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under water or under the water?

 
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crliu



Joined: 18 May 2003
Posts: 16

PostPosted: Sun May 18, 2003 9:03 pm    Post subject: under water or under the water? Reply with quote

Which is correct?

I can hold my breath under the water for two minutes or

I can hold my breath under water for two minutes.


Please help, thanks.
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obelix



Joined: 09 Feb 2003
Posts: 304

PostPosted: Mon May 19, 2003 5:34 am    Post subject: Reply with quote

Both of them sound OK to me.
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crliu



Joined: 18 May 2003
Posts: 16

PostPosted: Mon May 19, 2003 5:57 am    Post subject: Reply with quote

Do these two sentences have the same meaning?

Thanks for your reply, obelix.
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dduck



Joined: 16 Jan 2003
Posts: 109
Location: Scotland/Mexico

PostPosted: Mon May 19, 2003 11:36 am    Post subject: Re: under water or under the water? Reply with quote

crliu wrote:
Which is correct?
I can hold my breath under the water for two minutes or
I can hold my breath under water for two minutes.


I think there is a subtle difference between these two sentences. If you were standing next to a pool, then both work. However if you were standing in the middle of the desert and you used the first example, some people would wonder "What water?" In this case "the water" is understood to refer to a particular body of water that the listener is familiar with". If there aint no water nearby you have a problem!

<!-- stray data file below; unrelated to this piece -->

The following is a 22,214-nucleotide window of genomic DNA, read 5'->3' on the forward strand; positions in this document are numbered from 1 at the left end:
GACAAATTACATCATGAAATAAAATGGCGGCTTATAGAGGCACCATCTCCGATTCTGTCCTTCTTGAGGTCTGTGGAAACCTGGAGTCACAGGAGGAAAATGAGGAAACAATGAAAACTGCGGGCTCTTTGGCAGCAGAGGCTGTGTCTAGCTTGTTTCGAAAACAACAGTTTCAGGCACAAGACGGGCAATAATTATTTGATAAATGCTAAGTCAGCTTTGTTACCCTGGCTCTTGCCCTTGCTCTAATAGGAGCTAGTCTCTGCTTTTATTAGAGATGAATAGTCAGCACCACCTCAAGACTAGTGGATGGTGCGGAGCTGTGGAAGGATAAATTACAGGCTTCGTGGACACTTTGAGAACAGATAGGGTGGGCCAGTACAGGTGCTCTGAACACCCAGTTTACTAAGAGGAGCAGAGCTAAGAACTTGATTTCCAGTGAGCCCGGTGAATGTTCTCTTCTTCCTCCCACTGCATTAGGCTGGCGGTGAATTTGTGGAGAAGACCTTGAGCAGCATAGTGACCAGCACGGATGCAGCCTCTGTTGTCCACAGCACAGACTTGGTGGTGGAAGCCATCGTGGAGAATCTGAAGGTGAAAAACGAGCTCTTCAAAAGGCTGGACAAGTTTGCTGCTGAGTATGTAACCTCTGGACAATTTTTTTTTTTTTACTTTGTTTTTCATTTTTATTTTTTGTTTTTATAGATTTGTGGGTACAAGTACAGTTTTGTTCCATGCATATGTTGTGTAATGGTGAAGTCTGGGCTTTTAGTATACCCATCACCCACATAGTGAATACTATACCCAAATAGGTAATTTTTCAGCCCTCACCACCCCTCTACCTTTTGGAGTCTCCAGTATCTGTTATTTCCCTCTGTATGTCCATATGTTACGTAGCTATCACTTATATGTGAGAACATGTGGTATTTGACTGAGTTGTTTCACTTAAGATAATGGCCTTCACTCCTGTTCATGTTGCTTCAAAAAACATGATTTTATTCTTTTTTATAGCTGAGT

So in short, I'd say the second example is better.

Iain
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--Chinese Proverb
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crliu



Joined: 18 May 2003
Posts: 16

PostPosted: Mon May 19, 2003 1:03 pm    Post subject: Reply with quote

Thank you, Iain. Your explanation is very clear. By the way, why people often say "The child can play the piano well", instead of "The child can play piano well"? Are both correct expressions?
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bud



Joined: 09 Mar 2003
Posts: 2111
Location: New Jersey, US

PostPosted: Mon May 19, 2003 6:36 pm    Post subject: Reply with quote

Both are correct, but to my ears the first is more likely. I can't explain why, though.
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bud



Joined: 09 Mar 2003
Posts: 2111
Location: New Jersey, US

PostPosted: Mon May 19, 2003 6:36 pm    Post subject: Reply with quote

Both are correct, but to my ears the first is more likely. I can't explain why, though.
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Lib



Joined: 02 May 2003
Posts: 35

PostPosted: Mon May 19, 2003 9:17 pm    Post subject: Reply with quote

Hi Crliu,
At least in British English you use 'play' without 'the' for sports: We play basketball every evening. When he was younger he used to play football.
And we use 'play' with 'the' for musical instruments: Can you play the piano? He plays the guitar in a group.